Tuesday, November 14, 2006

How to be a Great Guest

The holiday season is coming -- and along with decorations, Christmas presents, Jewish holidays, and family everywhere come the ubiquitous party invitations. In an effort to not sound like Miss Manners (whose rigidity and unhelpful answers often make me want to hurl -- or hurl things at her), I have noticed that sometimes the finer points of being a guest are lost on people. Some people, certainly not just Hoosiers, seem to have lost a bit of perspective when it comes to attending holiday soirees whether a full-blown dinner or a casual get together. Hosting can be hard work and for many of you who've thrown a party, you sometimes know that feeling that it wasn't worth it. A good guest should never make the host (directly or indirectly) feel that having people over was a wasted effort, no matter if the food is pate de foie gras or cheese in a can. But sometimes, we get a lot of invitations and sometimes, in an effort to pick-and-choose, we risk being rude. In an effort to make you look like a holiday party star this year, here are some reminders:

1) RSVP. Always try to RSVP if you can. It's very helpful to know roughly how many people are coming. If you have a last minute change in plans and can attend or have to cancel, your hostess will be very polite about it. (These numbers tend to even out.) But you should try to at least Respond, Sil Vous Plait!

2) Be polite about guests. Let your host or hostess know if you're bringing a guest (especially if you're usually a single) or coming alone if you're part of a couple. (Sometimes we hostesses know people who haven't met each other, she said with a sly wink.) The invitation to bring a guest is usually implied, but it's nice to let party-givers know how many are coming -- especially if it's a smaller party. It's critical for dinners. Additionally, one guest invitation does not imply many and it's rude to show up with an entourage, unannounced, even if you're a rap star. Make that extra call ahead to make sure it's OK if you bring a few extra people.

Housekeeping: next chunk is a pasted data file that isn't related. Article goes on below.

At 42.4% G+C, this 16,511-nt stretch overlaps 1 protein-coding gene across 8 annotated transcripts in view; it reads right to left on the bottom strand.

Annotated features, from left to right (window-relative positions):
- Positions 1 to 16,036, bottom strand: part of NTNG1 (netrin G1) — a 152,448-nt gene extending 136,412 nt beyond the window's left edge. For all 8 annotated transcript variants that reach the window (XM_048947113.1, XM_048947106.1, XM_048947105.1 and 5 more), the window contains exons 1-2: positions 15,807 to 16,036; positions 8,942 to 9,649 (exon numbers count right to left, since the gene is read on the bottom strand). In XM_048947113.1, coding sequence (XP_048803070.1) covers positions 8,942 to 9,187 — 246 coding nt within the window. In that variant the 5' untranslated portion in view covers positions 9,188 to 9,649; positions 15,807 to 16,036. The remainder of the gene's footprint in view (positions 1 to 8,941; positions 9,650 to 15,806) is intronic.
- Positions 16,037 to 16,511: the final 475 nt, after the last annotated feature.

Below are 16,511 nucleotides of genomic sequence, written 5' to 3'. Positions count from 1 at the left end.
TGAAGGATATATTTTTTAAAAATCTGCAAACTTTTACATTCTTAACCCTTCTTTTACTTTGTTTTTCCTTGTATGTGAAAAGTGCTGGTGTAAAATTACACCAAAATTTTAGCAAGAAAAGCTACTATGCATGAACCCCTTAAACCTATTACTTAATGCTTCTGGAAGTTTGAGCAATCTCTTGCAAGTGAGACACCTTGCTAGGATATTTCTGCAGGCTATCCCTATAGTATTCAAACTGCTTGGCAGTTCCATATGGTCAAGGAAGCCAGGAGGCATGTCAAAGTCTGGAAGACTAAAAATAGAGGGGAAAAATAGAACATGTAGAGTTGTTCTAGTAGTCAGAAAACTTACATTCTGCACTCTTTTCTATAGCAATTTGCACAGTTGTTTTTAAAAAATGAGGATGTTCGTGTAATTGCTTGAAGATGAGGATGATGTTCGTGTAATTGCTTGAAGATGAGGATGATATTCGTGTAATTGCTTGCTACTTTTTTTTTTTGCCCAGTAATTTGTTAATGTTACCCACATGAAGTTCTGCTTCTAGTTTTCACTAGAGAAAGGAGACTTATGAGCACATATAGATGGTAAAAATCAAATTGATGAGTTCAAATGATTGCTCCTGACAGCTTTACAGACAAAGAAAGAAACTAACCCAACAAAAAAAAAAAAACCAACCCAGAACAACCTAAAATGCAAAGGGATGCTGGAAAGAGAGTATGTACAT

3) Never arrive empty handed. Yes, Miss Manners would say, the host has invited you and doesn't expect you to bring anything, and I would say they're probably not going to notice or care (unless they were counting on guests to bring, say, wine). However, if you aren't expected to bringing anything else but yourself and possibly a guest, you should bring something for the host or hostess. It doesn't have to be wine, and in fact, in Europe flowers are the norm. Sometimes I bring other small tidbits like mulling spices or dried lavender (from the farmer's market in the summer). Be creative! Bring a candle, chocolate, tea in a fancy jar, an ornament for their tree, or something you made yourself. It doesn't have to be expensive, just something you think your hostess would enjoy. It's not payment for the party; it's a thank for hosting.

4) Respect the dress code. Yes, I know that many people embrace a "casual lifestyle" because they hate dressing up. But the way you dress shows respect to your host or hostess, the other guests and yourself. Dress for many holiday parties is filed under the catchall "holiday attire" which usually means anything from jeans with nice blazers over them (for men on the casual end) to little black dresses for women (on the more dressy end). (You'd could put a cashmere blazer over a tree stump and I'd find it appealing but that's another post.) You can always add a little holiday spice to an outfit. It doesn't have to be the Santa Clause tie or the sparkly Christmas sweater (although it that's your kind of thing then this is the certainly the time to wear it.) Hot? A sprig of mistletoe in the lapel.